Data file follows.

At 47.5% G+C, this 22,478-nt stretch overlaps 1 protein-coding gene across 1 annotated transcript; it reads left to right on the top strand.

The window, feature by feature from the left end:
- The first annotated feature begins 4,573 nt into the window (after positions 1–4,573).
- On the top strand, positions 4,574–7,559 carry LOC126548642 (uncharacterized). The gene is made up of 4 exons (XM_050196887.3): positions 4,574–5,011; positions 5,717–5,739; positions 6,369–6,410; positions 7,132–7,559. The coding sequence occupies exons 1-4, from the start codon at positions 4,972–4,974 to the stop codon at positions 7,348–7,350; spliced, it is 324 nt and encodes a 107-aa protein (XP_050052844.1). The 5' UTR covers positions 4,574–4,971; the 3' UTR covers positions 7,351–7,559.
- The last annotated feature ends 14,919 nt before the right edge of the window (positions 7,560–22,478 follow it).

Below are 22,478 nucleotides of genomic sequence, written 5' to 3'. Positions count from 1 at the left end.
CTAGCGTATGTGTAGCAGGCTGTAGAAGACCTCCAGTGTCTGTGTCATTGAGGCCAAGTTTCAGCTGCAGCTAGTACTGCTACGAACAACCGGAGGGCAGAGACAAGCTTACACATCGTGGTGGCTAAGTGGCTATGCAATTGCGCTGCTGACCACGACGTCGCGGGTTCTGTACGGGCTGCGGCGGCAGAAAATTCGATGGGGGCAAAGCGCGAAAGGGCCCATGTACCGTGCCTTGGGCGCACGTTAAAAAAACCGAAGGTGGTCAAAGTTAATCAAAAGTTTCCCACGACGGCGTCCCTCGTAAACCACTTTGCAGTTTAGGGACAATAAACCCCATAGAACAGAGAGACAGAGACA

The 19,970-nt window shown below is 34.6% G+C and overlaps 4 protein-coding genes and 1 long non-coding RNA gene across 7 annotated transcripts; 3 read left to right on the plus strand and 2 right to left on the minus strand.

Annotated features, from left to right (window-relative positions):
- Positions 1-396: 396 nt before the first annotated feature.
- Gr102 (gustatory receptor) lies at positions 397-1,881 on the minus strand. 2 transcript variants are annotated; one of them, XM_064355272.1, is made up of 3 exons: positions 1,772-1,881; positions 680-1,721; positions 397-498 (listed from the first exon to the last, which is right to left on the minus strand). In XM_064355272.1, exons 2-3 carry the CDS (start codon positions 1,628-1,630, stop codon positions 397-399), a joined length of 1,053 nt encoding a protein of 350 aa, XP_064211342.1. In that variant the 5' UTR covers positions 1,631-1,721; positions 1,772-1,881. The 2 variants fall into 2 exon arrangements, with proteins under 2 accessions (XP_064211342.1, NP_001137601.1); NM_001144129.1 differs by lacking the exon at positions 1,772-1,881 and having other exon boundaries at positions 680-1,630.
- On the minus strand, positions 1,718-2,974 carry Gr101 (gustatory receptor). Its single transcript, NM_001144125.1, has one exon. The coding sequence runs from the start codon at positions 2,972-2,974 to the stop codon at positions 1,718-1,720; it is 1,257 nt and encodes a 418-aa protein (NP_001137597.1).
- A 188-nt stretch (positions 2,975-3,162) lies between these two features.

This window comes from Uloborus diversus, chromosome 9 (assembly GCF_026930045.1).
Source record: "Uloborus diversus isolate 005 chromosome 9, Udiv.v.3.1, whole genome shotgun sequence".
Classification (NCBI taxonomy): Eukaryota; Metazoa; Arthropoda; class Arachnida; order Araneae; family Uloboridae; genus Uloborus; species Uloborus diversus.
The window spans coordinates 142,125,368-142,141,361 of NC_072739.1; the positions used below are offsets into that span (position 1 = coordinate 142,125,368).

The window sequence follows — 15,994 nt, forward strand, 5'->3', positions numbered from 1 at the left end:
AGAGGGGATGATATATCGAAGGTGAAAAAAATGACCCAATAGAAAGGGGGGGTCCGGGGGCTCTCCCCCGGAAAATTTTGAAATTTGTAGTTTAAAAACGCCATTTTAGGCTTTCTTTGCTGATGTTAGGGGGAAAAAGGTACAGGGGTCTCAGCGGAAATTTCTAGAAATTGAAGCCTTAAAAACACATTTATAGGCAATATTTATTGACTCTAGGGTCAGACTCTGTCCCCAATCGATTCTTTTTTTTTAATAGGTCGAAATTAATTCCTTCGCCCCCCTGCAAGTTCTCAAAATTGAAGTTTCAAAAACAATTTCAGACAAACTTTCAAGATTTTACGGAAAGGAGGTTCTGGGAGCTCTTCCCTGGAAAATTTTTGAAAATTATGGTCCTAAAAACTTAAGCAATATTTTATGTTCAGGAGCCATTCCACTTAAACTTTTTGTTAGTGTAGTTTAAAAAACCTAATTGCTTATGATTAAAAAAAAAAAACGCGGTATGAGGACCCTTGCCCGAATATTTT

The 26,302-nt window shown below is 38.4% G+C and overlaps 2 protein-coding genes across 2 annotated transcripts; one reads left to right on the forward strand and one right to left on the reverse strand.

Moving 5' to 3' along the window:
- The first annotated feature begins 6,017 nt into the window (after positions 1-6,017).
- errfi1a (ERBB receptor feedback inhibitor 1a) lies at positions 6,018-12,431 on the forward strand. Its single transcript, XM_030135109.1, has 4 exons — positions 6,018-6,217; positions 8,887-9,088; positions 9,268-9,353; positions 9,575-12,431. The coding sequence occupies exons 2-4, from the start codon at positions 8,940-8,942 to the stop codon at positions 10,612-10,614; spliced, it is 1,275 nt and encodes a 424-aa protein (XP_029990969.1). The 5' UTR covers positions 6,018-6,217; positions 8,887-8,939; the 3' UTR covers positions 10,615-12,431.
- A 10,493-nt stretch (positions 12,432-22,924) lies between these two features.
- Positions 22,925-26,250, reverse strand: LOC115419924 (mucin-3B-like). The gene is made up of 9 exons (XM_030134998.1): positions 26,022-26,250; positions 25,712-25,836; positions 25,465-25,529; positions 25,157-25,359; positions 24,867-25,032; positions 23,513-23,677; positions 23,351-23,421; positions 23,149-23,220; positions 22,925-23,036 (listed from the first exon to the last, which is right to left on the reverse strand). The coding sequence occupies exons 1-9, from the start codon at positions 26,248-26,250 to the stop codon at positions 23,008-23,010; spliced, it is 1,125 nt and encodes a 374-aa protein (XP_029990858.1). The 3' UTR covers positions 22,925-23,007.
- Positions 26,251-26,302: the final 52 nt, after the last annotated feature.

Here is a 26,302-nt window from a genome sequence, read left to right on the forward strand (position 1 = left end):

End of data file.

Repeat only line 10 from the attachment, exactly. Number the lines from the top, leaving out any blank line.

- Positions 1-396: 396 nt before the first annotated feature.